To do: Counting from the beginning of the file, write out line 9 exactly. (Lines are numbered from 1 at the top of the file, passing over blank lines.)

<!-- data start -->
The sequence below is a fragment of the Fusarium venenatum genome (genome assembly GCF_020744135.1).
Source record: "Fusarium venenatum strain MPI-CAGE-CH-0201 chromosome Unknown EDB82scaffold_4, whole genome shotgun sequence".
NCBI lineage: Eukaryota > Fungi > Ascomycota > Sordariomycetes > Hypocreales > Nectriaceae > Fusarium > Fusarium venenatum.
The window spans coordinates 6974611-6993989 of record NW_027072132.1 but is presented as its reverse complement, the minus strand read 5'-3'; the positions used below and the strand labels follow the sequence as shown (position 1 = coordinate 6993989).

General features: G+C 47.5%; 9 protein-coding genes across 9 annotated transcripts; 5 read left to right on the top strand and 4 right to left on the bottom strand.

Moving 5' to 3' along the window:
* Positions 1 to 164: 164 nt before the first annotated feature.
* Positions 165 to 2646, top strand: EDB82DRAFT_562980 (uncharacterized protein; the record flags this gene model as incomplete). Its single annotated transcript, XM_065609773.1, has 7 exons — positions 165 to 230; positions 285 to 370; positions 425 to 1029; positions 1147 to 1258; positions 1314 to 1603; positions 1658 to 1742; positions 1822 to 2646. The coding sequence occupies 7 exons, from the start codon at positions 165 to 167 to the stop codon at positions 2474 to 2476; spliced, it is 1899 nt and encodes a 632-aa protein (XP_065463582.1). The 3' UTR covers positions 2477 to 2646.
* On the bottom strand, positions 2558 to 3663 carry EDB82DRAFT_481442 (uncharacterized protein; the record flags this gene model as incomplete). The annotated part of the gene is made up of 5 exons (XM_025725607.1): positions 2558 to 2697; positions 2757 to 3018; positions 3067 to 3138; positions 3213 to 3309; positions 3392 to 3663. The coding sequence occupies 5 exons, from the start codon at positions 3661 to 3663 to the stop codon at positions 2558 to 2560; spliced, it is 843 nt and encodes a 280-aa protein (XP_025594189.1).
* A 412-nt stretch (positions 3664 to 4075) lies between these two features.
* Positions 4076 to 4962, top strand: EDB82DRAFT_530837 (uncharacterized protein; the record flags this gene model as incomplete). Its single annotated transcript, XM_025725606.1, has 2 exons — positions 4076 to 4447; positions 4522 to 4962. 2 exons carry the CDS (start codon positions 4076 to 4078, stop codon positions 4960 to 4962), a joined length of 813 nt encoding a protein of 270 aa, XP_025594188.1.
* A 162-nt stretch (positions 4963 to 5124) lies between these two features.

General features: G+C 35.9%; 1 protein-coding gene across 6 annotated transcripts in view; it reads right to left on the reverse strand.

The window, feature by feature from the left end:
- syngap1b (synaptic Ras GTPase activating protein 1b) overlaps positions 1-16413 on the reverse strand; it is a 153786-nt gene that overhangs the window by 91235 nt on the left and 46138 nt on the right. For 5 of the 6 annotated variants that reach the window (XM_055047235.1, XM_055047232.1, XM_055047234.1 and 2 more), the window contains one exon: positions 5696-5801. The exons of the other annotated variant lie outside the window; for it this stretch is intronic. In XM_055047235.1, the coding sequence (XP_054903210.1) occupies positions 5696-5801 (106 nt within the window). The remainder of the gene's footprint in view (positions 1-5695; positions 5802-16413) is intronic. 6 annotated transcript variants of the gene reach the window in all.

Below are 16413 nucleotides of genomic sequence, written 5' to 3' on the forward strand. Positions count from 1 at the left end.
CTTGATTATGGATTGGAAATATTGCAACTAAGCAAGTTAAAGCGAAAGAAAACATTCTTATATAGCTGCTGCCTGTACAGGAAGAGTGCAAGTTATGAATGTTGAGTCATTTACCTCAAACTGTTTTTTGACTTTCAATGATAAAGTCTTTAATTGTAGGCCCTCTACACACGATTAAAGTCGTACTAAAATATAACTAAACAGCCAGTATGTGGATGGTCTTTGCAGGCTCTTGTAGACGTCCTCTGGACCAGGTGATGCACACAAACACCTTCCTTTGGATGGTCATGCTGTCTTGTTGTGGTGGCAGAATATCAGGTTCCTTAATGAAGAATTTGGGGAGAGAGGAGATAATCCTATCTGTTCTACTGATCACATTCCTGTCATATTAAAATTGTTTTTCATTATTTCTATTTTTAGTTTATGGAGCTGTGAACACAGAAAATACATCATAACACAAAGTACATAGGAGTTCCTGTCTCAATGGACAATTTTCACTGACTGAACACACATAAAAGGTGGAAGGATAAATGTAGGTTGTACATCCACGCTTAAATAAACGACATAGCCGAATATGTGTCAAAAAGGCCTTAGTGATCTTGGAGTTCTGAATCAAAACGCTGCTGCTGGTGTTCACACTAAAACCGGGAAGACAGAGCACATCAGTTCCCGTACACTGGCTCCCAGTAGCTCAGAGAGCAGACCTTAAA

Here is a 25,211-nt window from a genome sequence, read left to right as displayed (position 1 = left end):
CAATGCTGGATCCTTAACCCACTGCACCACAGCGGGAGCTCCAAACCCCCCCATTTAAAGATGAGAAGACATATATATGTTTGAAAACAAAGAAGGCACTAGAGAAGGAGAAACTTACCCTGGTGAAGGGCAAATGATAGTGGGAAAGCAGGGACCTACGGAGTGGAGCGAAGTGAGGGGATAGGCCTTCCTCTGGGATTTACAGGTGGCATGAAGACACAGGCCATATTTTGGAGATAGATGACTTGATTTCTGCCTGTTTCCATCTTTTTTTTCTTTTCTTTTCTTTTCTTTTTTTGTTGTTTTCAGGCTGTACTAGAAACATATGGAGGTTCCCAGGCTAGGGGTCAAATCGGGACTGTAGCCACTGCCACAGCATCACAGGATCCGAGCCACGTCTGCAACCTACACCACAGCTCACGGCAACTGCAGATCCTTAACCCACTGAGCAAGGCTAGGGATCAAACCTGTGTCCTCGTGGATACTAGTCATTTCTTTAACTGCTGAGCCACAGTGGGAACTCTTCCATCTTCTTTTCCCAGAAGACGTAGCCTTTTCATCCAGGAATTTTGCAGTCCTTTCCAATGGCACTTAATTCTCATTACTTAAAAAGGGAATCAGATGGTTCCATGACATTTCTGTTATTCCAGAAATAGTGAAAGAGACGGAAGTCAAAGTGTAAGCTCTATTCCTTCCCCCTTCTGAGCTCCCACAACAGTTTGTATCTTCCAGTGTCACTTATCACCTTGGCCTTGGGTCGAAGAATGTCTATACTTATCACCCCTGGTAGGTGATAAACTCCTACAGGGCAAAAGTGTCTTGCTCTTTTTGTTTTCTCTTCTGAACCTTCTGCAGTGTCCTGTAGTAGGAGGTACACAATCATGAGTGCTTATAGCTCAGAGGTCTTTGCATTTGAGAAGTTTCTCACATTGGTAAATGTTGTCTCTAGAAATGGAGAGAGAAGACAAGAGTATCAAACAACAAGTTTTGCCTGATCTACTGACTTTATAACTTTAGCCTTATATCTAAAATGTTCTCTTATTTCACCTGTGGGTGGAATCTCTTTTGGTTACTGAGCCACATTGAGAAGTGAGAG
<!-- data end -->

* On the bottom strand, positions 2558 to 3663 carry EDB82DRAFT_481442 (uncharacterized protein; the record flags this gene model as incomplete). The annotated part of the gene is made up of 5 exons (XM_025725607.1): positions 2558 to 2697; positions 2757 to 3018; positions 3067 to 3138; positions 3213 to 3309; positions 3392 to 3663. The coding sequence occupies 5 exons, from the start codon at positions 3661 to 3663 to the stop codon at positions 2558 to 2560; spliced, it is 843 nt and encodes a 280-aa protein (XP_025594189.1).